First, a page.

Five tips for making **it happen in local government offices

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What is it that makes local government offices in Uganda come to a grinding halt? Why does it take so long to make anything happen? When Wakonye Kenwa group started fighting for these alcohol laws two years ago, I thought it must be lack of political will, or corruption. While these things certainly exist, I’ve come to believe its frequently a more banal, boring problem.

Why Local government staff and politicians have a tendency to act like tortoises:

  • They are obsessed with following ‘correct procedure,’ yet there are often no logical, functioning procedures to follow
  • Staff in lower positions are unmotivated, dis-empowered. They receive low pay, and no one assigns them meaningful work then follows them up on it. Why wouldn’t you sit there reading the paper waiting for the lunch break?
  • Those in higher positions think they the only ones capable of making decisions, so don’t delegate. Accordingly, they have too much work, and only do what is forced in front of them, or what will accrue them personal benefit/kudos.

Why do I bring all this up now? Despite having a great practical plan for destroying over 300 boxes of illegal alcohol sachets, we were told it can’t happen until the Chief Magistrate has given a court order for their destruction. This means that the Chief Administrative Officer (the CAO, entertainingly pronounced ‘the cow’) has to write a letter requesting the court order. Left alone, these few steps could take months. Let me introduce you to my 5 top tips for making such things happen faster:

  1. Always go yourself. Unless something is done in front of you, it probably will not be done. Go to the office and see them yourself. Take other work to do, you could be waiting for hours. First I went to see the deputy ‘cow,’ then I went to see the chief magistrate.
  2. Be an entertaining diversion Most people in offices are bored most of the time. Make your visit entertaining, and they are more likely to give you what you want, and welcome you back. In Uganda, that’s not too hard. Smile, be confident, expressive, find out their personal interests. The deputy CAO loved talking about food. His secretary likes cats and complaining that I don’t have children. The Chief Magistrate was curious to know if Te Reo Maori has any similarities to Acholi. Run with it.
  3. Do everything for them. Make it easy or they won’t bother. Most people here dislike typing and fiddling with USBs and printers. Come with a draft pre-prepared. If they want more control, offer to type into your laptop as they dictate, then get it put on their letter head, formatted in their usual style. Having you as an additional passing secretary will make them feel important.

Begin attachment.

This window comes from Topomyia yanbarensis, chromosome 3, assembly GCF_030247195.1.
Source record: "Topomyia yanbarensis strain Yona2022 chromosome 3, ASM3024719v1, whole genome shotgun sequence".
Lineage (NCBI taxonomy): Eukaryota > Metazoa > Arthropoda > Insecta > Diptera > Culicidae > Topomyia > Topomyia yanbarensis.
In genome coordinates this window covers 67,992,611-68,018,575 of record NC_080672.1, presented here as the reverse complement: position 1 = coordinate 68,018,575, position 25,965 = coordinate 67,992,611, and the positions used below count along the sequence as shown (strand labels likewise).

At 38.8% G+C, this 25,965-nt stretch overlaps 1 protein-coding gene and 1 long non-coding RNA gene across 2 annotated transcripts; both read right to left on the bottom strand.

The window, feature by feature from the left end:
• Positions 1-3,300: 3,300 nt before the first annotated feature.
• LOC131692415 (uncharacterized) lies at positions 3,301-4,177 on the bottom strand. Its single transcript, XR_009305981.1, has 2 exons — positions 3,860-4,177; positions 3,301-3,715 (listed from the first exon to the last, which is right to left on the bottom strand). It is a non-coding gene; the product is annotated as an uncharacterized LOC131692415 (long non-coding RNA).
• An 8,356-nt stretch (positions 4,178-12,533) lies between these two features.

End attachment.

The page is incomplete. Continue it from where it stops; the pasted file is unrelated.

4. Create the impression of procedural legitimacy Go prepared with any documentation under the sun you could possibly need, stamped and letter headed by the most important person you can! Sound so confident that they never doubt that this is the correct next step.
  5. Win over the secretary. A good relationship with the secretary will save you a lot of time. Firstly, you can ring to ascertain the whereabouts of their boss. Second, if they trust you they can give you their letter-head so you can come with fully pre-pared letter. Win.

Voila, a chief magistrates letter assuring district officials that they have full rights to burn illegal products without procuring a court order!

This entry was posted in alcohol, community organizing, Uncategorized. Bookmark the permalink.

9 Responses to Five tips for making **it happen in local government offices

  1. Dorothy Bhanabhai says:

    Nice insight and advice

  2. Sharyn Laing says:

    Brilliant Tessa. Sales 101… look after the gatekeeper, identify and form relationships with all stakeholders, identify and work with the key decision maker, ensure paperwork is current, correct and available, identify and gain agreement on what a positive outcome looks like, visit decision makers in person, ask for a result, close the loop. Sounds like my job!

  3. dltovey says:

    Tess, your most interesting ‘reflections’ on the latest of the Wakonye Kenwa group’s fight for the alcohol laws has been absolutely riveting reading. I have been sitting on the edge of my chair waiting for next ‘edition’. You write well. This is a book material! Much love and prayers,

    *Lea*

    *2/20 Glengarry Road, *

    *Glen Eden,*

    *Auckland 0602*

    *New Zealand*

    *Ph +64 (0)95287773*

    Ma te aroha o te Atua ka manaakitia koe. May the love of God be with you.

  4. Ray says:

    Well done Tessa. You are a force to be reckoned with.
    Blessings
    Ray

    • ntlaing says:

      Thanks for the encouragement Ray 🙂 Sometimes, sometimes….I’ll write about it soon, but we are currently lacking a critical ingredient for the next step and I just haven’t be able to crack it yet… Love to you and Jean xx

  5. Pingback: Worth waiting in ‘hell’ | Ugandapanda

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